Nationwide organization of revolutionary anarchists in the United States?

Nationwide organization of revolutionary anarchists in the United States?

A new article by a member of Rochester Red & Black and Common Struggle making the case for a unitary class struggle anarchist organization in lead up to a conference in February 2013 focused on the potential formation of exactly such a grouping.

Over 150 years of the anarchist theoretical and organizing tradition have passed, yet anarchist influence in the United States is practically non-existent. In some local contexts, we do see occasional anarchist influence, but in a nationwide context anarchists are practically irrelevant.

There has been a conversation brewing for a few years among some anarchists. This conversation has moved forward specifically in a grouping of organizations that have come together in recent years around the Class Struggle Anarchist Conferences. Since the first Class Struggle Anarchist Conference in New York City in 2008, it’s been increasingly clear that these different organizations have a great deal of agreement and could be strengthened by unification into a nationwide anarchist organization.

In anticipation for an upcoming conference of these organizations that intends to found this single, nationwide organization, this article is an effort to bring together the many arguments for why such an organization is desirable. More than that, I hope to show the inspirational possibilities of such an organization in the broader anarchist movement, so that this organization can take off after its founding.

Why Anarchist Organization in the First Place?

A great deal of literature already exists on the question of anarchist specific organizations and the role of such a revolutionary organization. For those who aren’t familiar with these traditions, many of the organizations already involved in this process are explicitly informed by dual-organizationalist, especifista, platformist, and syndicalist traditions. These traditions raise the importance of anarchists organizing specifically as anarchists to spread and further develop the influence and understanding of our revolutionary ideas alongside more broad-based social movements.

Given that many anarchists in the United States are increasingly informed by these traditions, I’d like to focus on the value specifically of a unified and nationwide revolutionary anarchist organization.

Mass Propaganda

An organization with hundreds of members throughout the country is capable of spreading anarchist ideas at a larger scale than we’ve seen from the anarchist movement in decades. We could manage and sustain national or regional agitational papers like Freedom/Libertad and Four Star Digest, as well as the more intensive theoretical literature of Ideas & Action and the Northeastern Anarchist. More importantly, with the skills of anarchist media workers around the country, we could surely move into creating high quality audio and video addressing the wide array of radical organizing already happening.

Beyond simply producing media at larger scale and more energy intensive media, we can also create the spaces for debate on ideas, tactics, and strategies within the anarchist movement that help us to unify and coordinate our efforts.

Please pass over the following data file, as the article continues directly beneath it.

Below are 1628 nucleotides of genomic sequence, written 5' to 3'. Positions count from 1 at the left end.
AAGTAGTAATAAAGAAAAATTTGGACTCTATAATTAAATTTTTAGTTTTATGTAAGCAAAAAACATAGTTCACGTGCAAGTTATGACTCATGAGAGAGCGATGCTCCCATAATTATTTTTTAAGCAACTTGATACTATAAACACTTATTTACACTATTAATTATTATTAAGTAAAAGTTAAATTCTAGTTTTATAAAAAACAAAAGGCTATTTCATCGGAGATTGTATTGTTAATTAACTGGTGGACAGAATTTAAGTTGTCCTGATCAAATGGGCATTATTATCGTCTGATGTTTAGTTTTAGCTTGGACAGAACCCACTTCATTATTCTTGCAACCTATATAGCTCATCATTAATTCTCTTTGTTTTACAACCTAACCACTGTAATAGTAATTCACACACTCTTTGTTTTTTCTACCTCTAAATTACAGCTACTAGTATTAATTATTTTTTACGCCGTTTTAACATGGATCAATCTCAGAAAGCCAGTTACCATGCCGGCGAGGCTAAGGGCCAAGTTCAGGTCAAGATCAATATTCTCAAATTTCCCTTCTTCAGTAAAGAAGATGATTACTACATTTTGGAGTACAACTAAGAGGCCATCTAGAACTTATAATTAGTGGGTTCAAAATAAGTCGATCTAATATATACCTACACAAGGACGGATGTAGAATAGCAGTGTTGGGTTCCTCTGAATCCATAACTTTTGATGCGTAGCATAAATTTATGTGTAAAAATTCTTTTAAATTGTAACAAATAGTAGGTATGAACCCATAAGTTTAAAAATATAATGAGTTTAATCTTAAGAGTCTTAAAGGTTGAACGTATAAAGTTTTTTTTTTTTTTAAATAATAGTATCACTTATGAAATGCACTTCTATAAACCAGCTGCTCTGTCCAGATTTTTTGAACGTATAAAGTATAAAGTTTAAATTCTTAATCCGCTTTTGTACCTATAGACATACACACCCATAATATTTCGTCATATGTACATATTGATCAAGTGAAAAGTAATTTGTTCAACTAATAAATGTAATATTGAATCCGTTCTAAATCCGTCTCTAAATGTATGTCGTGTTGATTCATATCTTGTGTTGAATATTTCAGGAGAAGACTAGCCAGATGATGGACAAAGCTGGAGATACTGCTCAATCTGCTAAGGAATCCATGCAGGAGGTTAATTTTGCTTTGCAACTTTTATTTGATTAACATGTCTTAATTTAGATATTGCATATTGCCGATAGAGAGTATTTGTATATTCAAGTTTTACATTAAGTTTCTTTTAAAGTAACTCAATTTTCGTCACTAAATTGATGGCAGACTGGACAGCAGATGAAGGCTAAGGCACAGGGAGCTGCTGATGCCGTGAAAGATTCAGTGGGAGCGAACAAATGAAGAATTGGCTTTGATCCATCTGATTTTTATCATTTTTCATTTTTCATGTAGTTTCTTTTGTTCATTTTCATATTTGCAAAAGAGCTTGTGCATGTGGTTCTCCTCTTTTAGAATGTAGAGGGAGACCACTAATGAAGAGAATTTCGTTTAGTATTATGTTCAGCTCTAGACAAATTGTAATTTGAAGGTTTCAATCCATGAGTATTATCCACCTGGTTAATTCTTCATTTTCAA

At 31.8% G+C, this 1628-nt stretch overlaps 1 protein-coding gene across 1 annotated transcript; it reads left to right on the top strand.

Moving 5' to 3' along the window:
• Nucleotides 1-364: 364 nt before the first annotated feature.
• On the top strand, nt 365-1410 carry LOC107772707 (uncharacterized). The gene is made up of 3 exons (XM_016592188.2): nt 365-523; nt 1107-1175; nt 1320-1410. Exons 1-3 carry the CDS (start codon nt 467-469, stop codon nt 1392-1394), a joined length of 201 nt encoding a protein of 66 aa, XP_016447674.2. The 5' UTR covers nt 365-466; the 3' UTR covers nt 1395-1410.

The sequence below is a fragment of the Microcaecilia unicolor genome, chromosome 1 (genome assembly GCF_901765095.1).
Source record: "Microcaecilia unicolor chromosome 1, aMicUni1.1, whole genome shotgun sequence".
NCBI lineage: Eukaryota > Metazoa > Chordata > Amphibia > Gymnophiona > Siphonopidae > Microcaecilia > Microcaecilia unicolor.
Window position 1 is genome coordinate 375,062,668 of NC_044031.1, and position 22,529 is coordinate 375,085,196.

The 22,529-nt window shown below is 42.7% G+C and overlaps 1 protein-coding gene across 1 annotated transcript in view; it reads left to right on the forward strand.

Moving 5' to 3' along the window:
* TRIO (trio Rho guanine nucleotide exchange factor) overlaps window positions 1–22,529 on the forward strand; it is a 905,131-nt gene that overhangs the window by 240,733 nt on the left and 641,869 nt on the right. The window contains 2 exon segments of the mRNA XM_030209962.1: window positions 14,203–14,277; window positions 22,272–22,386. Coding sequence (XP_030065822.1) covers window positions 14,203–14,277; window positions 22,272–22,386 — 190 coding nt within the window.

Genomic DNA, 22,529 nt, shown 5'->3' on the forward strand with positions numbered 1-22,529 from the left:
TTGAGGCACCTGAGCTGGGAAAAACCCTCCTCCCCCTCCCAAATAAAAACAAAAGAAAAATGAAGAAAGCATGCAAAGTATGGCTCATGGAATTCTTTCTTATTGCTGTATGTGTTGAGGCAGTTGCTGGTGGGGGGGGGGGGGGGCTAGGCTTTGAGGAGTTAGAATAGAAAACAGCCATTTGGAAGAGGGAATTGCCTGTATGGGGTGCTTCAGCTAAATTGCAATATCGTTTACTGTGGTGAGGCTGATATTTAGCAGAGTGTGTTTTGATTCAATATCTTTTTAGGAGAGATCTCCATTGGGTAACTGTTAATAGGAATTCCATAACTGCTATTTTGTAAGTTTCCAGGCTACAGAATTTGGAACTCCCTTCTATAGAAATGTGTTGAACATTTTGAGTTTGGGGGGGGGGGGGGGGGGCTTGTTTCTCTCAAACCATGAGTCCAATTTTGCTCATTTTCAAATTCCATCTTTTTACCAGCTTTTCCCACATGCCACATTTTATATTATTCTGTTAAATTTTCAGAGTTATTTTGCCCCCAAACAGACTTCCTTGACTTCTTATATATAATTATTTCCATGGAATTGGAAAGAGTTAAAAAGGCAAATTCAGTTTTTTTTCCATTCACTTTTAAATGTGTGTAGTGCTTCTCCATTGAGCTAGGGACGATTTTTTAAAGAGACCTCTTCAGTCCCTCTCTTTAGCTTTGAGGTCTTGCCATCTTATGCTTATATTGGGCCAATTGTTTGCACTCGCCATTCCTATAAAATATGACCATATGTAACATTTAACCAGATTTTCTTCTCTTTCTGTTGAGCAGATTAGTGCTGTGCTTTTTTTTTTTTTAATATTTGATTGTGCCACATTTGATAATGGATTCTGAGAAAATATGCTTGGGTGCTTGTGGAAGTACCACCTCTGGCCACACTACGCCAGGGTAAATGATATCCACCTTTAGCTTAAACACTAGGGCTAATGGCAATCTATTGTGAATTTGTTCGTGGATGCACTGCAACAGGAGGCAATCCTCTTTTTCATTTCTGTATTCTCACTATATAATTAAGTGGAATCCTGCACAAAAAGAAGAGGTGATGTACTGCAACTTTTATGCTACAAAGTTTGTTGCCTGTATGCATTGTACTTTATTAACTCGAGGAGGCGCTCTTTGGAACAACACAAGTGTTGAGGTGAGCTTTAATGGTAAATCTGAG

Solidarity at Scale

When anarchist organizers around the country face repression by the state or bosses, or are engaged in particularly difficult or important campaigns, the ability to coordinate national solidarity in a unified way can be instrumental. Bail or legal funds can be immediately paid off from the treasury of a nationwide organization with hundreds of regular dues-paying members. When a fight of national or international significance is happening, members could coordinate solidarity efforts around the country. When hot-spots of struggle pop up, anarchist organizers from around the country could be sent to participate in the on-the-ground organizing.

Build Local Chapters

The hardest organizing one can do is the real task of creating an organization from the ground up, developing the skills of members, finding effective work that the group can do and succeed at, and work to make all of that effort sustainable enough that it doesn’t fall apart in just a few years. Many of the anarchist organizations around the country right now are started by members of other organizations that have moved to a new city and work to start groups like their previous group.

Why not work to develop an ability to help people start local chapters, train some of them in basic organizing skills, give them agitational literature to use in their town, and support them through the challenges that they will inevitably face? Why not strategically consider where we would like to devote resources and energy to creating local chapters, rather than have the anarchist movement grow more or less by accident?

Many current anarchist organizers have also written books or developed inspirational presentations and gone on speaking tours. Let’s maximize the potential of these tours by giving those touring the tools to recruit people that agree into forming locals after the speaker leaves. At the very least, why not have national tools that help us to keep in touch with sympathetic people in cities where we may not be able to build locals, but might have that ability in a couple of years?

Open to Various Levels of Participation

Part of what keeps so much of the anarchist movement small and fairly homogenous is that in effect we require all participants to immediately become high-level thinkers and organizers. For most people, particularly those most affected by the disastrous consequences of the state and capitalism, constant organizing simply isn’t possible. An effective organization is capable of accommodating various levels of involvement, and making it easy for members to move fluidly through those levels of involvement. A unitary nationwide organization would allow members to join without requiring that they become such effective and committed organizers as to have to build chapters immediately, but could help to ensure that whatever level of commitment they can agree to can have a positive impact. This is particularly important to anarchists that may not be surrounded by other revolutionaries in small cities, rural areas, or more than 50 miles from the Bay Area.